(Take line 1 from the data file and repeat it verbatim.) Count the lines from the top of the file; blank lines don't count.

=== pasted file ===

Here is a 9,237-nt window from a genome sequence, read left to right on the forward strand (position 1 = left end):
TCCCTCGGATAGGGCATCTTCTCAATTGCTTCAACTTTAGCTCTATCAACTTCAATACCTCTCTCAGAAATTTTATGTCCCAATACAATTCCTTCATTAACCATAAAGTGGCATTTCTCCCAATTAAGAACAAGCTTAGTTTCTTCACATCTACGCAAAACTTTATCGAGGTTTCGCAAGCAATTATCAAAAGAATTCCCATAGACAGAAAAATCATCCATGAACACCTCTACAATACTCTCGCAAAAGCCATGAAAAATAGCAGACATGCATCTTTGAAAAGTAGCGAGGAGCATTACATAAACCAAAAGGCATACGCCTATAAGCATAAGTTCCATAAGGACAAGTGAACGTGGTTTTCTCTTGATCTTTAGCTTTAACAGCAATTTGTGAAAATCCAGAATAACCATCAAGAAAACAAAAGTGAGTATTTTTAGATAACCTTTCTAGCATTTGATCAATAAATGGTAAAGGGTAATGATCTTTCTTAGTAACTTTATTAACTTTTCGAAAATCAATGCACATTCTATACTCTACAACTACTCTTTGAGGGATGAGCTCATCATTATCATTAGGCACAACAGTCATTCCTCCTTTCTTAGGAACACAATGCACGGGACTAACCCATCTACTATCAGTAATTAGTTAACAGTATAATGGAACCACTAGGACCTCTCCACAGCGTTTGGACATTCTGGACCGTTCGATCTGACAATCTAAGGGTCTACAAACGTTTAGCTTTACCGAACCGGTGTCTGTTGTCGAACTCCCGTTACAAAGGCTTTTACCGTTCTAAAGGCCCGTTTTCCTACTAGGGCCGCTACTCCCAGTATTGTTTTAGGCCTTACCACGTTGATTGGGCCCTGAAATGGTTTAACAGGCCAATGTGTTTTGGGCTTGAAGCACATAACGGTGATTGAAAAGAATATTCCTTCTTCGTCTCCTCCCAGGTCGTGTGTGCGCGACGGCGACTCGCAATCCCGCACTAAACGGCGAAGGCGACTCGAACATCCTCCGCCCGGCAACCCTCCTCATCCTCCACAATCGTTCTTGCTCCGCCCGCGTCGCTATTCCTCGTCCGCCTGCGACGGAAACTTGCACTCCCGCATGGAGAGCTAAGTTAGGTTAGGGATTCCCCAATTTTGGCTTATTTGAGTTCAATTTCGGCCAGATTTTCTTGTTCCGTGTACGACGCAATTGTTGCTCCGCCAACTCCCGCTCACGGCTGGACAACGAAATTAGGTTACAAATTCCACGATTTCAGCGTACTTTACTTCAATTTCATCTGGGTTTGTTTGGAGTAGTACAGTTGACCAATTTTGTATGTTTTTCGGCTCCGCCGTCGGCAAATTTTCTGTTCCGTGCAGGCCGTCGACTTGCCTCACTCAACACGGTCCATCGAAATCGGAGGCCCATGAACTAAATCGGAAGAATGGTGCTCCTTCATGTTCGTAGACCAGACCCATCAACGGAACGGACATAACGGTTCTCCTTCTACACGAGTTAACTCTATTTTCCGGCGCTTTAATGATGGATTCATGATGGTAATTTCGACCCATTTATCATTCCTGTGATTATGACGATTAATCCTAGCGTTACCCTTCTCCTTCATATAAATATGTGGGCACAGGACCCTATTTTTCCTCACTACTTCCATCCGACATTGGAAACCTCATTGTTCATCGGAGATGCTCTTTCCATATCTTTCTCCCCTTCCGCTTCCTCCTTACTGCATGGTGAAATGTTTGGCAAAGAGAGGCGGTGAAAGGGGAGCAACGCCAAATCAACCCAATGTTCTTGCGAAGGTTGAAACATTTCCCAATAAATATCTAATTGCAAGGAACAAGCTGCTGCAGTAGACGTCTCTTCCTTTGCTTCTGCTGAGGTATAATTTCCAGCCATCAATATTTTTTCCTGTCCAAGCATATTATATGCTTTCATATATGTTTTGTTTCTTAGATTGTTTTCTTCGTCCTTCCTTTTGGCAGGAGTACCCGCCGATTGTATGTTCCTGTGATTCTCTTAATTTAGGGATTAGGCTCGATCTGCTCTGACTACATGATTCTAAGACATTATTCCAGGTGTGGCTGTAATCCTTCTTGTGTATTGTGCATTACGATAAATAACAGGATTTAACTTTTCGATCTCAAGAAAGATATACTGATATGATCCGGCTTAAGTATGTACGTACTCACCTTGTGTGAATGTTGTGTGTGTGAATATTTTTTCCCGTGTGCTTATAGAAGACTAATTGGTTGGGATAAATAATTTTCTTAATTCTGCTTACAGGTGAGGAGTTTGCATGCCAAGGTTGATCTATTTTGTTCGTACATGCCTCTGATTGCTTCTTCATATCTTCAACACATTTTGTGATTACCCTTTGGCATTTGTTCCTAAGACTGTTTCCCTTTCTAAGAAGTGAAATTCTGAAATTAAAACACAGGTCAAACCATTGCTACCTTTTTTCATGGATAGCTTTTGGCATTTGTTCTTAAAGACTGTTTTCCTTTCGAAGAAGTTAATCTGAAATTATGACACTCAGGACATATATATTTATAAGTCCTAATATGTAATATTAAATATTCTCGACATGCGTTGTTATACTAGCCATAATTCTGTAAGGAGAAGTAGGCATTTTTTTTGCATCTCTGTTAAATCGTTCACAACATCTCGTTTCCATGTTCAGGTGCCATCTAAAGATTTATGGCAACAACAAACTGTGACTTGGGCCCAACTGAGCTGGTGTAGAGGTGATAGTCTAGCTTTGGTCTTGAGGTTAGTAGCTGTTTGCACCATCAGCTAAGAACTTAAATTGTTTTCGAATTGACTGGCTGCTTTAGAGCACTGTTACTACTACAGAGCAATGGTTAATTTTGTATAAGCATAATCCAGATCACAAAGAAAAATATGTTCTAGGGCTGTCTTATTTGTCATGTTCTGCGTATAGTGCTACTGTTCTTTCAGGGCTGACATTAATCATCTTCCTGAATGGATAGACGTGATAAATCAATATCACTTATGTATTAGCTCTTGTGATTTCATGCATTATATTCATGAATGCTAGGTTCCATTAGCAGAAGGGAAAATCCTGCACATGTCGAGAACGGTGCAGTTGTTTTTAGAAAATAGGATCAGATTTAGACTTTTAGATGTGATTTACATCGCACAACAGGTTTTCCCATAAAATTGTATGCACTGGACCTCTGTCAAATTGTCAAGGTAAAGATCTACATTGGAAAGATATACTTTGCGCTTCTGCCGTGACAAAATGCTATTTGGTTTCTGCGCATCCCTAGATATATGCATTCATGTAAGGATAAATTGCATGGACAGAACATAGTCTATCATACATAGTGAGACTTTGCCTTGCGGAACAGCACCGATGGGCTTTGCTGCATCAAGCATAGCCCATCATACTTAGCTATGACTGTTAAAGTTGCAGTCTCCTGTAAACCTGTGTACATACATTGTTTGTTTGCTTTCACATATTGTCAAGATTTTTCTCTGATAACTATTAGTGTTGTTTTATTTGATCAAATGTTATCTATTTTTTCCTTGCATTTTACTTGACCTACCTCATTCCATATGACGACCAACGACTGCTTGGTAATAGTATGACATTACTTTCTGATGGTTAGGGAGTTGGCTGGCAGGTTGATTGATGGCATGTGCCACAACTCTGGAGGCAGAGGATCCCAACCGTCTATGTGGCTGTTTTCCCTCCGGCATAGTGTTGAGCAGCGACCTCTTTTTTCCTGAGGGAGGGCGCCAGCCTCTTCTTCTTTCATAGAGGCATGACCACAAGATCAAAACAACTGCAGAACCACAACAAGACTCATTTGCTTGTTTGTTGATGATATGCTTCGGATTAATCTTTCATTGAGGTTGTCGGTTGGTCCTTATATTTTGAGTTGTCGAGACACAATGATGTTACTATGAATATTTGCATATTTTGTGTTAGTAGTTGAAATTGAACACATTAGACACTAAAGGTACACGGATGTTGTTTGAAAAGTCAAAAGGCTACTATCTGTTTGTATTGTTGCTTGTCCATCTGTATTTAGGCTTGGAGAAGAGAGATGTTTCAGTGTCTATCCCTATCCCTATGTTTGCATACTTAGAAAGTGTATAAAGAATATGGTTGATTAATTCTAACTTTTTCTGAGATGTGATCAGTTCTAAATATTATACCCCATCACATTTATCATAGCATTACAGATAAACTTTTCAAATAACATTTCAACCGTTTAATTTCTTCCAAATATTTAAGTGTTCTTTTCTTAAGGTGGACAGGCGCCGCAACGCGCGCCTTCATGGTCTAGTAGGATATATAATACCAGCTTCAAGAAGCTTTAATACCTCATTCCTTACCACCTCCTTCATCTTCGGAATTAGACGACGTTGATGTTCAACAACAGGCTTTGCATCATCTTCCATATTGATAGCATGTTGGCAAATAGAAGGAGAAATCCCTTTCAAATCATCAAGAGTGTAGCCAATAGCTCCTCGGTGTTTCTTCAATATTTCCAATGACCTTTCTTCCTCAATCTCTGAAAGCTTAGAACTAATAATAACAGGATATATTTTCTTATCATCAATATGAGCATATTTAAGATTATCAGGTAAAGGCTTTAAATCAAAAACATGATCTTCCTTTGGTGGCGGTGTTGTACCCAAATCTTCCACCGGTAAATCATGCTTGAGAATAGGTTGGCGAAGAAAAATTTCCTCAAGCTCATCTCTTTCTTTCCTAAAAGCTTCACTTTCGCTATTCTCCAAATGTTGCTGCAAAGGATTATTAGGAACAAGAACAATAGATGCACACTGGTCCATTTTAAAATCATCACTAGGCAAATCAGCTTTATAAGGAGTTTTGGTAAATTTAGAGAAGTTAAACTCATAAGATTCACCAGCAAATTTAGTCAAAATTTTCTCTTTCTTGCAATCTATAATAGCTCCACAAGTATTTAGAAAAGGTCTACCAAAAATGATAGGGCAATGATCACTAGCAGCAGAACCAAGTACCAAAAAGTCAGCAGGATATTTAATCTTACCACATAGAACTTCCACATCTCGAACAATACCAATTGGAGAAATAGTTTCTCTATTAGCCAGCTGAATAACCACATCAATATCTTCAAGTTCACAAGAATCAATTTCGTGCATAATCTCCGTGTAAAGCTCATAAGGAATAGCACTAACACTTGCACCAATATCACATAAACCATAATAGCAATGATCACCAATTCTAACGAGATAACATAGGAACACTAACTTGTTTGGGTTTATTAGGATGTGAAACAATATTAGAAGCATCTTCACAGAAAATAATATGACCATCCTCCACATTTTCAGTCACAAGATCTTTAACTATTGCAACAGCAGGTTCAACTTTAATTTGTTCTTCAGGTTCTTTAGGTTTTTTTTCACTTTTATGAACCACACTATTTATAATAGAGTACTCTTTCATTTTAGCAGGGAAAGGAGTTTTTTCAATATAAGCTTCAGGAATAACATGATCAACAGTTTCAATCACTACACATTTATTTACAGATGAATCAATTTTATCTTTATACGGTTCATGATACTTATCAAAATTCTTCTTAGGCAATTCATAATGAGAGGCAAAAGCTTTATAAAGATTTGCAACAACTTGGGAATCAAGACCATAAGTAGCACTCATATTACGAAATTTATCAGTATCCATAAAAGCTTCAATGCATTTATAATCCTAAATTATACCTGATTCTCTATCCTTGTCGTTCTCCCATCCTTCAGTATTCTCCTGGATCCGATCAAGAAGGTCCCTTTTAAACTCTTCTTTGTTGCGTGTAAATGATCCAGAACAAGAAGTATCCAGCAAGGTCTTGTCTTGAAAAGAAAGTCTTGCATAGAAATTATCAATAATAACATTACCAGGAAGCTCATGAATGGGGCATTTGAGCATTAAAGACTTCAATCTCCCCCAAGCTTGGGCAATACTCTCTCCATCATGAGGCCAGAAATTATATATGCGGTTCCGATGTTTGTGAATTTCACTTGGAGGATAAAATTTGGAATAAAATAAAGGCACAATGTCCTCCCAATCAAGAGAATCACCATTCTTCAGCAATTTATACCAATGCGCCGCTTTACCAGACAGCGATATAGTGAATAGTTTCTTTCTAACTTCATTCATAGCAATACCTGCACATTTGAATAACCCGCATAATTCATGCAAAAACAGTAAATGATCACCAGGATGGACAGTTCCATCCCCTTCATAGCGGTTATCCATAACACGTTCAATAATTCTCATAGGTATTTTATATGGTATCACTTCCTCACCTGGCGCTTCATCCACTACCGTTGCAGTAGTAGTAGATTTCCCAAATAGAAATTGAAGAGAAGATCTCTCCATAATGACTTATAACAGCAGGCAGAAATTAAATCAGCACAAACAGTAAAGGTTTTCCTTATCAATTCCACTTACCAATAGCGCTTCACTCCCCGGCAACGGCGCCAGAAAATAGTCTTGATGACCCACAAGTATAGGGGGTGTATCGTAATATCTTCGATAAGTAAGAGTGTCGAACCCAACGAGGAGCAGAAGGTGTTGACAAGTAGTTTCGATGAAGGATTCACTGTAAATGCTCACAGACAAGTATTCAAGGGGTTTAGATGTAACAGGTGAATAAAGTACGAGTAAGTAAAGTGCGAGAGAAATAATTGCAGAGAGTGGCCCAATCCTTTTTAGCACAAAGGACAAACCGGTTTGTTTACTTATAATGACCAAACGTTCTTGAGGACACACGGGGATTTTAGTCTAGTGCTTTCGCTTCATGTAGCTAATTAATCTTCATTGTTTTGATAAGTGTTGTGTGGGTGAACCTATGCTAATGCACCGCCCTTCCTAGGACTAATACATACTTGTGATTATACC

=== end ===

Here is a 9,237-nt window from a genome sequence, read left to right on the forward strand (position 1 = left end):